Welfare-to-work Contents

5 Work Programme Plus: helping people furthest from the labour market

49.The Work Programme is DWP’s large-scale mainstream contracted employment programme, to which the very large majority of long-term unemployed claimants are referred; few witnesses questioned the necessity for a similarly large-scale scheme to replace the current Work Programme contracts when they expire in 2017.49 There was wide-ranging consensus that the current structure of standardised JCP support in the early stages of claims, followed by referral to contracted providers for those who require a more personalised approach, should continue. However, many witnesses believed that the successor to the current Work Programme, which DWP called “Work Programme Plus”, would need to be significantly reconfigured if it is to increase the likelihood of success in helping those with more entrenched or complex barriers to employment back into work. ERSA told us that the central challenge was to structure Work Programme Plus in such a way as to ensure that “the right organisations are able to be there at the right time, with sufficient money to be able to do what they need to do.” This chapter sets out how we believe the next set of contracts could evolve to achieve this more consistently, while maintaining a level of continuity to protect the main strengths of the current Work Programme.

Simplified payment groups and an “accelerator” payment model

50.The current Work Programme differential payment model is set out in a table on page 20.

51.There was little evidence that the current differential payment model was having its intended impact of incentivising providers to focus more of their resources on participants with more challenging barriers to working. Maximus, a Work Programme prime, suggested that the payment group of participants was simply ignored.50 There were three main reasons for this;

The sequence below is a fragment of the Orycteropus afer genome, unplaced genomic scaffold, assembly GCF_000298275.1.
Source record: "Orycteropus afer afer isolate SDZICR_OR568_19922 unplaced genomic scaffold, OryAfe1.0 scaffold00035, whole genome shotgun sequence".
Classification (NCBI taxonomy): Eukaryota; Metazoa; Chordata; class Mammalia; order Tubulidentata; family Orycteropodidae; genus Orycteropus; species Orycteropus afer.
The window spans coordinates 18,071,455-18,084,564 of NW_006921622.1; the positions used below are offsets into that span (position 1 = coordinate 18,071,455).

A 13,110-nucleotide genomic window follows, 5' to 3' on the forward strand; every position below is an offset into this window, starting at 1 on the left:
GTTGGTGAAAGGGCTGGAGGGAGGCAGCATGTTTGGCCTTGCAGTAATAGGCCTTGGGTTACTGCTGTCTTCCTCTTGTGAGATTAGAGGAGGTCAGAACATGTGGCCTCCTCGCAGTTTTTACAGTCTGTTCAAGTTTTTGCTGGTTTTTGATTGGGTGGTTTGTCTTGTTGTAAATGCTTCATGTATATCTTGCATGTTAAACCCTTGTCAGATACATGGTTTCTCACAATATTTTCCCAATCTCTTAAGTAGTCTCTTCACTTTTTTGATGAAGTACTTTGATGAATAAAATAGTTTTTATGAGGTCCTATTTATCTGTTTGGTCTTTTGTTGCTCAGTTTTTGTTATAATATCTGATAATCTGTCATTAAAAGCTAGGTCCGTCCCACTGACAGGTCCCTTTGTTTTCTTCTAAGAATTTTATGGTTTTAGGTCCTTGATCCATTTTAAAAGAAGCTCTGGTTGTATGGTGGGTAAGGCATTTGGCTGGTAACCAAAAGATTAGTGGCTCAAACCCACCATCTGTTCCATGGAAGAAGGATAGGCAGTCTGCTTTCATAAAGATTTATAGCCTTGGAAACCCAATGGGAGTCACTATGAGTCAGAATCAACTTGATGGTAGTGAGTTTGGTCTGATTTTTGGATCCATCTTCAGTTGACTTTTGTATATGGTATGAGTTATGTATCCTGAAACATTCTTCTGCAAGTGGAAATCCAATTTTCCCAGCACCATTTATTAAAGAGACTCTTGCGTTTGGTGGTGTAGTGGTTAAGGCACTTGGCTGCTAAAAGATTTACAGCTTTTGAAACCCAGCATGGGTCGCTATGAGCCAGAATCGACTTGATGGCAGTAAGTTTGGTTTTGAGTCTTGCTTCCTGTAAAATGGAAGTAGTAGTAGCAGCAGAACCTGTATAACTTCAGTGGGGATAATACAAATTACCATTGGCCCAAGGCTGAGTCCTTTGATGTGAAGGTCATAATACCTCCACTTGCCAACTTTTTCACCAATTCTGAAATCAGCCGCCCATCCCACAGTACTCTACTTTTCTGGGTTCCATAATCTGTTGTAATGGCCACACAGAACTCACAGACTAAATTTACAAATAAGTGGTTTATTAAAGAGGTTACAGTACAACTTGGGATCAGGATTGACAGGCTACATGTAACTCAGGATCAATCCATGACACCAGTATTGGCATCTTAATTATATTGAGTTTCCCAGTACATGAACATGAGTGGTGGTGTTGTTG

52.As our predecessor Committee identified in 2013, benefit-type is a poor proxy for the level of employment support required: many JSA claimants have a complex set of needs and require resource-intensive help; some ESA claimants have comparatively straightforward needs. Providers therefore routinely carried out their own assessment of participants’ barriers to work; the payment group of individual participants had no bearing on this.51

53.Furthermore, there was a view that, even where payment groups reflected the relative difficulty of supporting different categories of claimant, the differential between maximum available payments for each group was insufficient. The maximum total fees (including job outcome fee and the maximum available sustainment fees) available to providers for supporting an ex-IB ESA claimant into sustained employment is £13,120, slightly less than three and a half times the maximum available fee for helping a mainstream JSA claimant aged 25 or over into sustained work (£3,875). Providers’ experience was that this did not adequately reflect the relative likelihood of achieving an outcome for someone who is far from ready to return to work, compared to someone who is ready, but perhaps just needs more personalised help with a job-searching strategy or other relatively generic or “light touch” support.52

54.Primes told us that the payment model was not currently set up adequately to compensate them for the extra resources required to help some people get back into work. Maximus explained that primes looked at the financial model in terms of the “unit price per participant” i.e. the average fee received per participant in a particular group, rather than the maximum fee available per participant in each group. From this perspective, the payment model was not incentivising providers to support ESA claimants as was intended. The ESA groups in Maximus’s provision were yielding lower average fees per participant: £1,030–£1,260 per person in ESA payment group 6, compared to £1,320–£1,610 per person in JSA payment group 2, for example.53 In making a similar point, ERSA noted that providers were effectively “subsidising the ESA cohort from the JSA cohort.”54